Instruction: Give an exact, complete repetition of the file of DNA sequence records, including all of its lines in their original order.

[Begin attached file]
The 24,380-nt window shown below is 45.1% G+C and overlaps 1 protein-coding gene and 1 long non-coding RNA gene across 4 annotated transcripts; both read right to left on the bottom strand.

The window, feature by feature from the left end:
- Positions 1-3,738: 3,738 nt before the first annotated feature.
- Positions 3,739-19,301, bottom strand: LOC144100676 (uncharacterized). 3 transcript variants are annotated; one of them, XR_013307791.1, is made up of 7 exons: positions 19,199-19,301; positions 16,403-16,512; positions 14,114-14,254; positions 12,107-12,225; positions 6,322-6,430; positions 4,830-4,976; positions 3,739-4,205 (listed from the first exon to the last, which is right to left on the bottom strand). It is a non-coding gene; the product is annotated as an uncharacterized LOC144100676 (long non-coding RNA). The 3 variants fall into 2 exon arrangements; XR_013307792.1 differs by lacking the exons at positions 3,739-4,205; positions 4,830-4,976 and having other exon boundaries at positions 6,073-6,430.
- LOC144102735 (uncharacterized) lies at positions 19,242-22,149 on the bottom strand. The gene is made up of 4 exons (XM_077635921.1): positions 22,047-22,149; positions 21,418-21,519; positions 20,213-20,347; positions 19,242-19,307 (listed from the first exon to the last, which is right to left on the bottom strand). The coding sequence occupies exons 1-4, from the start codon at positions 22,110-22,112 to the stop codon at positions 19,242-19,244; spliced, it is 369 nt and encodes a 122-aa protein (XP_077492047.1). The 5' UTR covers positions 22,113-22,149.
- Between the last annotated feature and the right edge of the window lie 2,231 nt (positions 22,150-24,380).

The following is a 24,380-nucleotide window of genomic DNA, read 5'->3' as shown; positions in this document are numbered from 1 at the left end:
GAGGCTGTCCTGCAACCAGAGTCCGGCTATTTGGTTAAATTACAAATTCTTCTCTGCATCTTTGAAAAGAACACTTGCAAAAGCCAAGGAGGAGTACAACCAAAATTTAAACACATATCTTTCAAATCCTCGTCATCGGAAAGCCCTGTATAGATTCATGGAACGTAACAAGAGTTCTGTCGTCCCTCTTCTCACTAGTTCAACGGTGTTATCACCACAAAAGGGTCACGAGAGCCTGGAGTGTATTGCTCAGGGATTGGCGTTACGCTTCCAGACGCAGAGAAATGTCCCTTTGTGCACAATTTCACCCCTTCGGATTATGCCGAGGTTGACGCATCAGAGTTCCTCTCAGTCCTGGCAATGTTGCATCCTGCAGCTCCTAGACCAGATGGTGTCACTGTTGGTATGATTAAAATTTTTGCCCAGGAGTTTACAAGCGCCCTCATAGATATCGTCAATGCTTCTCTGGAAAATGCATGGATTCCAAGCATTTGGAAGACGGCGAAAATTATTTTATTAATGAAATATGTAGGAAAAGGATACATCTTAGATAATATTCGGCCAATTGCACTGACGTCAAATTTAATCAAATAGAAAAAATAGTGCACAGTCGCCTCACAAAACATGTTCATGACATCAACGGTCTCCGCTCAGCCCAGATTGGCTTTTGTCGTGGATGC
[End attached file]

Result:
The 24,380-nt window shown below is 45.1% G+C and overlaps 1 protein-coding gene and 1 long non-coding RNA gene across 4 annotated transcripts; both read right to left on the bottom strand.

The window, feature by feature from the left end:
- Positions 1-3,738: 3,738 nt before the first annotated feature.
- Positions 3,739-19,301, bottom strand: LOC144100676 (uncharacterized). 3 transcript variants are annotated; one of them, XR_013307791.1, is made up of 7 exons: positions 19,199-19,301; positions 16,403-16,512; positions 14,114-14,254; positions 12,107-12,225; positions 6,322-6,430; positions 4,830-4,976; positions 3,739-4,205 (listed from the first exon to the last, which is right to left on the bottom strand). It is a non-coding gene; the product is annotated as an uncharacterized LOC144100676 (long non-coding RNA). The 3 variants fall into 2 exon arrangements; XR_013307792.1 differs by lacking the exons at positions 3,739-4,205; positions 4,830-4,976 and having other exon boundaries at positions 6,073-6,430.
- LOC144102735 (uncharacterized) lies at positions 19,242-22,149 on the bottom strand. The gene is made up of 4 exons (XM_077635921.1): positions 22,047-22,149; positions 21,418-21,519; positions 20,213-20,347; positions 19,242-19,307 (listed from the first exon to the last, which is right to left on the bottom strand). The coding sequence occupies exons 1-4, from the start codon at positions 22,110-22,112 to the stop codon at positions 19,242-19,244; spliced, it is 369 nt and encodes a 122-aa protein (XP_077492047.1). The 5' UTR covers positions 22,113-22,149.
- Between the last annotated feature and the right edge of the window lie 2,231 nt (positions 22,150-24,380).

The following is a 24,380-nucleotide window of genomic DNA, read 5'->3' as shown; positions in this document are numbered from 1 at the left end:
GAGGCTGTCCTGCAACCAGAGTCCGGCTATTTGGTTAAATTACAAATTCTTCTCTGCATCTTTGAAAAGAACACTTGCAAAAGCCAAGGAGGAGTACAACCAAAATTTAAACACATATCTTTCAAATCCTCGTCATCGGAAAGCCCTGTATAGATTCATGGAACGTAACAAGAGTTCTGTCGTCCCTCTTCTCACTAGTTCAACGGTGTTATCACCACAAAAGGGTCACGAGAGCCTGGAGTGTATTGCTCAGGGATTGGCGTTACGCTTCCAGACGCAGAGAAATGTCCCTTTGTGCACAATTTCACCCCTTCGGATTATGCCGAGGTTGACGCATCAGAGTTCCTCTCAGTCCTGGCAATGTTGCATCCTGCAGCTCCTAGACCAGATGGTGTCACTGTTGGTATGATTAAAATTTTTGCCCAGGAGTTTACAAGCGCCCTCATAGATATCGTCAATGCTTCTCTGGAAAATGCATGGATTCCAAGCATTTGGAAGACGGCGAAAATTATTTTATTAATGAAATATGTAGGAAAAGGATACATCTTAGATAATATTCGGCCAATTGCACTGACGTCAAATTTAATCAAATAGAAAAAATAGTGCACAGTCGCCTCACAAAACATGTTCATGACATCAACGGTCTCCGCTCAGCCCAGATTGGCTTTTGTCGTGGATGC